Clean background in this photo of the bride walking into her mountain ceremony.

Photo by: Shaunte Dittmar, California, United States

MYTH 4: YOUR PHOTOS ARE GOING TO LOOK CLUTTERED BECAUSE WEDDING PHOTOJOURNALISTS NEVER ALTER SCENES

Many wedding photojournalists take weddings just as seriously as they do any news event—making even the slightest of changes in the surroundings, regardless of how insignificant they might seem to you, is a breach of ethics.

It’s important to recognize that wedding photojournalists are skilled at altering the background without actually moving anything. Without bulky equipment to lug around, they’re able to move quickly around the room, capturing scenes from various angles, making background decisions based on what they see in their viewfinders. Something as simple as a photographer's step in a certain direction or a change in elevation can do wonders in cleaning up a distracting foreground/background.

Because wedding photojournalists don’t create fake, unrealistic backgrounds, they’re constantly looking for the most pleasing backdrop for their photos. It’s a different way of controlling the scene. As some of our members have said, this balance of control is one of the most difficult things to learn. On one hand, they must give up control over what is happening, but must still control the appearance of the final image, all of which is only accomplished through their own perception and the way they choose to shoot the scene.

Wedding photojournalists capture action and emotion at the event.

Photo by: Isabelle Bazin, France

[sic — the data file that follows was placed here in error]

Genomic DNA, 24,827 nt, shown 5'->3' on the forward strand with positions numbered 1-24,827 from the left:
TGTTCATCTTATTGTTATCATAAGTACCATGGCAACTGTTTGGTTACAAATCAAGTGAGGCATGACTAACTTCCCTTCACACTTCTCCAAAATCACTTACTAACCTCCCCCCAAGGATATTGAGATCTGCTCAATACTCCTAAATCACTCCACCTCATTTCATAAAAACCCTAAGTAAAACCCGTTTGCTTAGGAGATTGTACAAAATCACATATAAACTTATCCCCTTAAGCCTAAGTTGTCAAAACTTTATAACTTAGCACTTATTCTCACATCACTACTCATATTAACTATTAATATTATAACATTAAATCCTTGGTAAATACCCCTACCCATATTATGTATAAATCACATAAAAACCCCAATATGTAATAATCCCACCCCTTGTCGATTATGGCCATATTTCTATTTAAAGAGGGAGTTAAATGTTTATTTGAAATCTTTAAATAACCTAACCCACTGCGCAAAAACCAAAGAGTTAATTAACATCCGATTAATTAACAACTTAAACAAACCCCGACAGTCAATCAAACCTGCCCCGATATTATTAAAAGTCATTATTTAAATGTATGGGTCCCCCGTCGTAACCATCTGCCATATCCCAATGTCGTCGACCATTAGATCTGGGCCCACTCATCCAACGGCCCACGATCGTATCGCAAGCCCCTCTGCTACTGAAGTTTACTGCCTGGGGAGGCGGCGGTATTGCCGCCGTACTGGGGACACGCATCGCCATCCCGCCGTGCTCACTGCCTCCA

MYTH 5: ANYONE CAN BE A WEDDING PHOTOJOURNALIST

Just because some wedding photographers may try to emulate WPJA members' documentary approach, it does not make them wedding photojournalists who are qualified to document your wedding. Our members have commented that wedding photojournalism goes far beyond walking into a room and taking photographs at random with the hopes that at least a few of the resulting images will turn out nicely.

Wedding photojournalism is applying professional skills and honed talent to tell the story of a wedding. Some of our WPJA award winners feel that they have a pretty good idea as to how this myth began, saying that some traditional photographers feel that wedding photojournalism is merely a disruptive fad. Additionally, some people may simply have encountered bad wedding photojournalism, and that handful of mediocre photographers merely calling themselves “wedding photojournalists” put out poor-quality work and give a bad impression of the profession. Unfortunately, it is easier for people to simply call themselves photojournalists than it is to actually produce strong work.  

A black and white wedding photojournalism image of bride having her picture taken by a friend

Photo by: Xiaoye Sun, China

REALITY: COMMUNICATE AND TRUST YOUR OWN EYES

When considering a wedding photojournalist, it's best to communicate and trust your own eyes, not rumors or hearsay. Ask your WPJA photographer about his or her style. Ask to see samples. Look for a wedding photojournalist who is able to tell the story from start to finish, instead of presenting just one good photo from each wedding. Our members say that a small group of good photos may indicate that someone has potential, but does not prove that they are capable of capturing the story of the day. Fortunately, WPJA members have mastered the art of storytelling. And that’s no myth.